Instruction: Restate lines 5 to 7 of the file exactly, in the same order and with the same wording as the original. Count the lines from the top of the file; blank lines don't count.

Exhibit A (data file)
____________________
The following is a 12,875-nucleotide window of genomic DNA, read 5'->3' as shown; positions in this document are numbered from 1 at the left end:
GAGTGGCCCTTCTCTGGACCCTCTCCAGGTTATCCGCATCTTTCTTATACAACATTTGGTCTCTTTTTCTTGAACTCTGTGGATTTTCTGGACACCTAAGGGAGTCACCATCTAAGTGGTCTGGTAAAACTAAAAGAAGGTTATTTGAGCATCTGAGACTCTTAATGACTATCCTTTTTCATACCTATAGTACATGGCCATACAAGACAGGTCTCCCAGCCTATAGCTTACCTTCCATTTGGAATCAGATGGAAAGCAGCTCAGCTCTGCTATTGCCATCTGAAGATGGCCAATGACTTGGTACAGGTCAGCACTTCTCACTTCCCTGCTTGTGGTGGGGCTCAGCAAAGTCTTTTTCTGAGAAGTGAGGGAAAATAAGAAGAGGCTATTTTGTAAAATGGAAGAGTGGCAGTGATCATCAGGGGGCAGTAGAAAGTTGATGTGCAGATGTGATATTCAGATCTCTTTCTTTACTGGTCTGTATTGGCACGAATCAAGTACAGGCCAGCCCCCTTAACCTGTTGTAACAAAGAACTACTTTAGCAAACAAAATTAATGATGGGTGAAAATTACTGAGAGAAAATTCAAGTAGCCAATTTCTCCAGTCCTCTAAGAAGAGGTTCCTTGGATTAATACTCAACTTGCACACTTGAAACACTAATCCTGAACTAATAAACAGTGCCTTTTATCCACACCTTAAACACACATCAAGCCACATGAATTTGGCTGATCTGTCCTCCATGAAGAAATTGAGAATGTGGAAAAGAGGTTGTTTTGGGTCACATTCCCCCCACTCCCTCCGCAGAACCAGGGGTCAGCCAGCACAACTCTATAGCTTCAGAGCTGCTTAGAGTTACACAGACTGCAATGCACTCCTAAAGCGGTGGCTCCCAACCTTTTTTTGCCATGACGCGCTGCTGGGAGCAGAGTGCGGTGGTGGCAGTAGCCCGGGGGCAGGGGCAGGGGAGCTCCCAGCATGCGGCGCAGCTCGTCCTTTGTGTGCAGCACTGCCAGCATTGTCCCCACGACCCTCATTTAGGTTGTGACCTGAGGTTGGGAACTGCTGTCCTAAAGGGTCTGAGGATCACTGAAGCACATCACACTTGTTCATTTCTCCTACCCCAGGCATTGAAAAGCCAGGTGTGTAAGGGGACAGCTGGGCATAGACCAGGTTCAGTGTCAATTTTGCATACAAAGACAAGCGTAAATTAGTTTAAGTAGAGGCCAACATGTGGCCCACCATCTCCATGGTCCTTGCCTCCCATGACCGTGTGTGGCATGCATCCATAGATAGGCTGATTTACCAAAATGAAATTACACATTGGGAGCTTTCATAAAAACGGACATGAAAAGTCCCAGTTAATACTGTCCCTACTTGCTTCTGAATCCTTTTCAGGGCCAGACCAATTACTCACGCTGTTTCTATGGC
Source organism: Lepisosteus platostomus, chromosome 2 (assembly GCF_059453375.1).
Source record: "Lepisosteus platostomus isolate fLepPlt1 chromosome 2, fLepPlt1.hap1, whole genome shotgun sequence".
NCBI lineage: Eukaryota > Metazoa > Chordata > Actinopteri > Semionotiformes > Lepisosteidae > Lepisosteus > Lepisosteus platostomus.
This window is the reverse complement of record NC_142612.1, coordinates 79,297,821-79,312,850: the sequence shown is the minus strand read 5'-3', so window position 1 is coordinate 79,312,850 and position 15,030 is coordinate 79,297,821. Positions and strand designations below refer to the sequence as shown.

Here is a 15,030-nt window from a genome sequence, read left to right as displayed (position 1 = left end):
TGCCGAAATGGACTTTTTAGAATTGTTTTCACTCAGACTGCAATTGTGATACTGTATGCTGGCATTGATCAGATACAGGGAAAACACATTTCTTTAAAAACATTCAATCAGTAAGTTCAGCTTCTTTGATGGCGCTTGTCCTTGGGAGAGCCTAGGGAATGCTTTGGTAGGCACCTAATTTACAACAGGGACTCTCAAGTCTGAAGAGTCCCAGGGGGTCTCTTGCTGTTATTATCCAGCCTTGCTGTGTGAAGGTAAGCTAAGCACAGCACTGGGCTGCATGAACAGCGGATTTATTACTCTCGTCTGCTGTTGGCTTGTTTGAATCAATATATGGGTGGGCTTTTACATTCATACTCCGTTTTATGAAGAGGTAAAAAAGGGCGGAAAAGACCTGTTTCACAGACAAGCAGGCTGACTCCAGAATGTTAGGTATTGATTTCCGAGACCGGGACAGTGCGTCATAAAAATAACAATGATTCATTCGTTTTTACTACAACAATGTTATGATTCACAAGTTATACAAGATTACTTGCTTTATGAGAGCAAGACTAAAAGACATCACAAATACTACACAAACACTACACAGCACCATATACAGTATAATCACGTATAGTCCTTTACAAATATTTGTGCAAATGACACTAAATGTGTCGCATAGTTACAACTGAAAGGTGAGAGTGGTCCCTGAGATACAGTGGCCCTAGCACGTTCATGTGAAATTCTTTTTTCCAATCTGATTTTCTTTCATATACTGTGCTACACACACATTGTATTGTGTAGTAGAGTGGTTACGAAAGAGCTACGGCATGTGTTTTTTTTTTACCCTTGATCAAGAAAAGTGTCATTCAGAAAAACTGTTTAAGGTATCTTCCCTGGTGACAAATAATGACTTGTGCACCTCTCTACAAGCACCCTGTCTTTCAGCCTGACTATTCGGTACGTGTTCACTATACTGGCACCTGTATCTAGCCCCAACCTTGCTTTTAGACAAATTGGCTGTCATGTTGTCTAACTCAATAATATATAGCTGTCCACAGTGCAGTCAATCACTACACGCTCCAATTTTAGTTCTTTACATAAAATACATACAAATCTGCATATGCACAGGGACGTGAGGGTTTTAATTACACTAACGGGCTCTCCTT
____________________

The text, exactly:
NCBI lineage: Eukaryota > Metazoa > Chordata > Actinopteri > Semionotiformes > Lepisosteidae > Lepisosteus > Lepisosteus platostomus.
This window is the reverse complement of record NC_142612.1, coordinates 79,297,821-79,312,850: the sequence shown is the minus strand read 5'-3', so window position 1 is coordinate 79,312,850 and position 15,030 is coordinate 79,297,821. Positions and strand designations below refer to the sequence as shown.

Here is a 15,030-nt window from a genome sequence, read left to right as displayed (position 1 = left end):